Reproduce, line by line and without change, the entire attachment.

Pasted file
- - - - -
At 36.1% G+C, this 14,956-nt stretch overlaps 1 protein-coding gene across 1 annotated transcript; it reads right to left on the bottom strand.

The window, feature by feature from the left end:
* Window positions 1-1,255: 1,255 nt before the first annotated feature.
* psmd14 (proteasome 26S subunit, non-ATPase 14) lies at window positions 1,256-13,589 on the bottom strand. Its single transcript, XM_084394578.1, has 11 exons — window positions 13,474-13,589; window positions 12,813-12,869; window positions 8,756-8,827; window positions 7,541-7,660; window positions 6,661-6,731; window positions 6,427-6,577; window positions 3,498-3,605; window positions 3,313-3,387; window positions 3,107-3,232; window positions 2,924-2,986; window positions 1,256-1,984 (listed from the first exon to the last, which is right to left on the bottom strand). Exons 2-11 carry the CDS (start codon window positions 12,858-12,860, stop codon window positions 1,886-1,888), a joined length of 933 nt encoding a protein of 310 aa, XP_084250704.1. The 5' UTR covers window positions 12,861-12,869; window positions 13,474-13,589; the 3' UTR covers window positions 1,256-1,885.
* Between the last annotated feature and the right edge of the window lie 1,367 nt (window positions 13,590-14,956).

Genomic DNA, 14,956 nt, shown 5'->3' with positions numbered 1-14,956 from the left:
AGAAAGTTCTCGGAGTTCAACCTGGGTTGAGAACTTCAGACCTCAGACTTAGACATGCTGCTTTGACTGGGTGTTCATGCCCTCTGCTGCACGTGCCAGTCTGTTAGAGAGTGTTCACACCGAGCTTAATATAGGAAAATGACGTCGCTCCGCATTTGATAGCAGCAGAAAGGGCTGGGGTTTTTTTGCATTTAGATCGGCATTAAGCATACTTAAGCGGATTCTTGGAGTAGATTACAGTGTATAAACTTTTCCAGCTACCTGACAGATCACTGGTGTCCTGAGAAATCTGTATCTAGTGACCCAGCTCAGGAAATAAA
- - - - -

At 36.1% G+C, this 14,956-nt stretch overlaps 1 protein-coding gene across 1 annotated transcript; it reads right to left on the bottom strand.

The window, feature by feature from the left end:
* Window positions 1-1,255: 1,255 nt before the first annotated feature.
* psmd14 (proteasome 26S subunit, non-ATPase 14) lies at window positions 1,256-13,589 on the bottom strand. Its single transcript, XM_084394578.1, has 11 exons — window positions 13,474-13,589; window positions 12,813-12,869; window positions 8,756-8,827; window positions 7,541-7,660; window positions 6,661-6,731; window positions 6,427-6,577; window positions 3,498-3,605; window positions 3,313-3,387; window positions 3,107-3,232; window positions 2,924-2,986; window positions 1,256-1,984 (listed from the first exon to the last, which is right to left on the bottom strand). Exons 2-11 carry the CDS (start codon window positions 12,858-12,860, stop codon window positions 1,886-1,888), a joined length of 933 nt encoding a protein of 310 aa, XP_084250704.1. The 5' UTR covers window positions 12,861-12,869; window positions 13,474-13,589; the 3' UTR covers window positions 1,256-1,885.
* Between the last annotated feature and the right edge of the window lie 1,367 nt (window positions 13,590-14,956).

Genomic DNA, 14,956 nt, shown 5'->3' with positions numbered 1-14,956 from the left:
AGAAAGTTCTCGGAGTTCAACCTGGGTTGAGAACTTCAGACCTCAGACTTAGACATGCTGCTTTGACTGGGTGTTCATGCCCTCTGCTGCACGTGCCAGTCTGTTAGAGAGTGTTCACACCGAGCTTAATATAGGAAAATGACGTCGCTCCGCATTTGATAGCAGCAGAAAGGGCTGGGGTTTTTTTGCATTTAGATCGGCATTAAGCATACTTAAGCGGATTCTTGGAGTAGATTACAGTGTATAAACTTTTCCAGCTACCTGACAGATCACTGGTGTCCTGAGAAATCTGTATCTAGTGACCCAGCTCAGGAAATAAA